The woman rubbed her hands along her body. Shannon watched her hands explore every inch of her sensual parts. She closed her eyes and puckered her lips. Her eyes opened slowly.

"Kiss me. Kiss me," her lips didn't move. Shannon had heard the voice in his head. It seemed to overpower him. He eased the hammer of the derringer back in place and pocketed it. It felt like a magnet pulling his legs towards her. He could not stop them. He closed his eyes and concentrated what little willpower he had left on stopping his legs.

"Stop, legs, stop," he said within his mind.

He smelt a strange scent of flowers and blood. Shannon Price opened his eyes and stood face to face with the witch girl. Her glowing eyes sparkled in the moonlight. He was powerless against those charms. Her arms wrapped around his neck and drew his mouth to hers. He tasted the metallic blood on her lips. He tried to pull free from her, but it was futile. Shannon felt his body melt into hers. The kiss was long and passionate. The moonlight girl opened her eyes and continued her chant in time with the cries of the whippoorwills.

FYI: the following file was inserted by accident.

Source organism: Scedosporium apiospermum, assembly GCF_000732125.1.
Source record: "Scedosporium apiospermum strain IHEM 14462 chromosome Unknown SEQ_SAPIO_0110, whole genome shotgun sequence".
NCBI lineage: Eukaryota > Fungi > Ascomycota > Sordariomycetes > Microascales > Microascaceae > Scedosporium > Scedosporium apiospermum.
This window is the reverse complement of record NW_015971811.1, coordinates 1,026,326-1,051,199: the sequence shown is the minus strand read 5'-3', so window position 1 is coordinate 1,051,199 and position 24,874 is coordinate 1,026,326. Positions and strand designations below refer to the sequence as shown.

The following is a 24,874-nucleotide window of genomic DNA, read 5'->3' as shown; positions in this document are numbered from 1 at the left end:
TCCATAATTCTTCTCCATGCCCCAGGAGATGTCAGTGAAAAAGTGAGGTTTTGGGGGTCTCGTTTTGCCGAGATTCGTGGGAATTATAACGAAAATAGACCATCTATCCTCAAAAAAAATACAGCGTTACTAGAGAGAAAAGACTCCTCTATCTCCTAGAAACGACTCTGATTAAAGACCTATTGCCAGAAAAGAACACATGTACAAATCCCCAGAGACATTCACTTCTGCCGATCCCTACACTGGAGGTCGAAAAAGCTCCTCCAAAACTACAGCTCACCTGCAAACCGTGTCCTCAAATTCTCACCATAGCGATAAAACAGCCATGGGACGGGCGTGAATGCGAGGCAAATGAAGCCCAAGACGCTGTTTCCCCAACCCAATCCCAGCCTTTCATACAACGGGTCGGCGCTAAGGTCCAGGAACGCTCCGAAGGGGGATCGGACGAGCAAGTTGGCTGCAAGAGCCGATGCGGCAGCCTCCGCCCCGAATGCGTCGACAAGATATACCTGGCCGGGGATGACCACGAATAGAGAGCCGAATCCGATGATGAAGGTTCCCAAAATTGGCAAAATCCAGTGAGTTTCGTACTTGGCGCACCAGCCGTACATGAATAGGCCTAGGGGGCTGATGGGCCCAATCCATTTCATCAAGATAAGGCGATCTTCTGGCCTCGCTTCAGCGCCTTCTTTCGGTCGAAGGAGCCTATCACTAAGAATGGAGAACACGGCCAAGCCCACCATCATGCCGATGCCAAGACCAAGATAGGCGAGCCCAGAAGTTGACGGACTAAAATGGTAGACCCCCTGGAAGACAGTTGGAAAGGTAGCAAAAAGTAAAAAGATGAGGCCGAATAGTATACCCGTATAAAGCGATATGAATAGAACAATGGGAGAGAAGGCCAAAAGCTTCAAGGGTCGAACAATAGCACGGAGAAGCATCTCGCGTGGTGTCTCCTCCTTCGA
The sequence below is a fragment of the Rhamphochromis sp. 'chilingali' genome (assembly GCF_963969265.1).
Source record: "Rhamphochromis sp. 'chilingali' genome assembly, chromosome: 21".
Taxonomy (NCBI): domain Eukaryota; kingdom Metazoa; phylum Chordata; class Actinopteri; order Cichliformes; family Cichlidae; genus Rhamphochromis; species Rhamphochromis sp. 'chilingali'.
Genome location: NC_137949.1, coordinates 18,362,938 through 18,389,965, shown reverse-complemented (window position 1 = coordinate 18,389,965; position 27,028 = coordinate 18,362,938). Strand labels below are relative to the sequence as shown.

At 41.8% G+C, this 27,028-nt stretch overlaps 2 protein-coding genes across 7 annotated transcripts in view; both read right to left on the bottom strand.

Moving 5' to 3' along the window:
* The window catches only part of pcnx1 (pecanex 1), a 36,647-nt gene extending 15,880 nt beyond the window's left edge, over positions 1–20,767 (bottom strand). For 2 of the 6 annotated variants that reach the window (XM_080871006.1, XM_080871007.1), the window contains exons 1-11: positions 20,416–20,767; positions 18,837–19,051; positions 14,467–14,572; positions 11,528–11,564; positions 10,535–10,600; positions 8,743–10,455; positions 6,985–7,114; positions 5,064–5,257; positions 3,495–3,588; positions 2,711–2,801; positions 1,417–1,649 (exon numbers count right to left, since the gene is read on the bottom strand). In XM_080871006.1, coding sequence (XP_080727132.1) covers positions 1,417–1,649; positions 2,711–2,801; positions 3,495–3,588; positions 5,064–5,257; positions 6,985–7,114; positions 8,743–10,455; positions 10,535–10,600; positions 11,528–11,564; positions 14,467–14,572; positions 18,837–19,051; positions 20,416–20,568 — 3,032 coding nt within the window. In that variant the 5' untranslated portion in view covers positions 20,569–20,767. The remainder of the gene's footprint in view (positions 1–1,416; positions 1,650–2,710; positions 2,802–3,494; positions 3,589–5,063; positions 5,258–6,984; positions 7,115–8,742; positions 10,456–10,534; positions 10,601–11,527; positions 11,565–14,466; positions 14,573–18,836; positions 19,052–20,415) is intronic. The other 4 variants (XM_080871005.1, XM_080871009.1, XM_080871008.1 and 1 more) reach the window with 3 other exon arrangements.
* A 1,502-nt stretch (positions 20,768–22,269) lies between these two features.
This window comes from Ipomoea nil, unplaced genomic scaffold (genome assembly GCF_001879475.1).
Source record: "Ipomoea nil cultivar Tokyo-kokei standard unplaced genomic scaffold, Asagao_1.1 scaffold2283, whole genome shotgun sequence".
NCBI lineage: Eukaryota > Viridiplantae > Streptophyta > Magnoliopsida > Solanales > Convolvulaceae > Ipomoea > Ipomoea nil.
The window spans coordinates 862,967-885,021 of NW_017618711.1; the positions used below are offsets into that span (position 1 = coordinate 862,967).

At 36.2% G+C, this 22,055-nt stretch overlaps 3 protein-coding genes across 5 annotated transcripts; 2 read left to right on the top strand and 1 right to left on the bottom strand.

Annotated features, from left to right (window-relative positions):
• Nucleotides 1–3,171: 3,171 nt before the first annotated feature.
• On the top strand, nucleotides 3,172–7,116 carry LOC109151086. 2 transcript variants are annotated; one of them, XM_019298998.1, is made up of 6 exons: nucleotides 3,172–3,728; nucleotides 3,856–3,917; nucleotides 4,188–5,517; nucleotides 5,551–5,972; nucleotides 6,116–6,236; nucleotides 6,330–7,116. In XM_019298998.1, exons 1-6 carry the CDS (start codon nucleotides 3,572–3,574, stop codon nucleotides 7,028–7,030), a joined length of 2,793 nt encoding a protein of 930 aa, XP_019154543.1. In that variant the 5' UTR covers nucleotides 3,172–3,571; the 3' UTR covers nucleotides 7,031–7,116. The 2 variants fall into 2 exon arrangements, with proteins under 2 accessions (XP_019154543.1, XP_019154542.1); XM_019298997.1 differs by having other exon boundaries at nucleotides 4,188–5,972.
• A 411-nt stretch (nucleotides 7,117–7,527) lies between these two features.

A few weeks passed and Gus Anderson was driving up the hollow where the moonlight girl lived. He was on his way to see how Shannon Price was getting along. When he drove passed the black house he stopped, for the witch girl was swinging on her porch swing and drinking a longneck. Gus stopped his truck, rolled down his window, stuck his head out, and shouted, "Hiya, witch girl, and who are you today?"

The woman took a big gulp of beer and said, "Shannon Price from New York City. Lovely day, Gus."

Gus Anderson spat out his chaw of tobacco, rolled up the window, and left.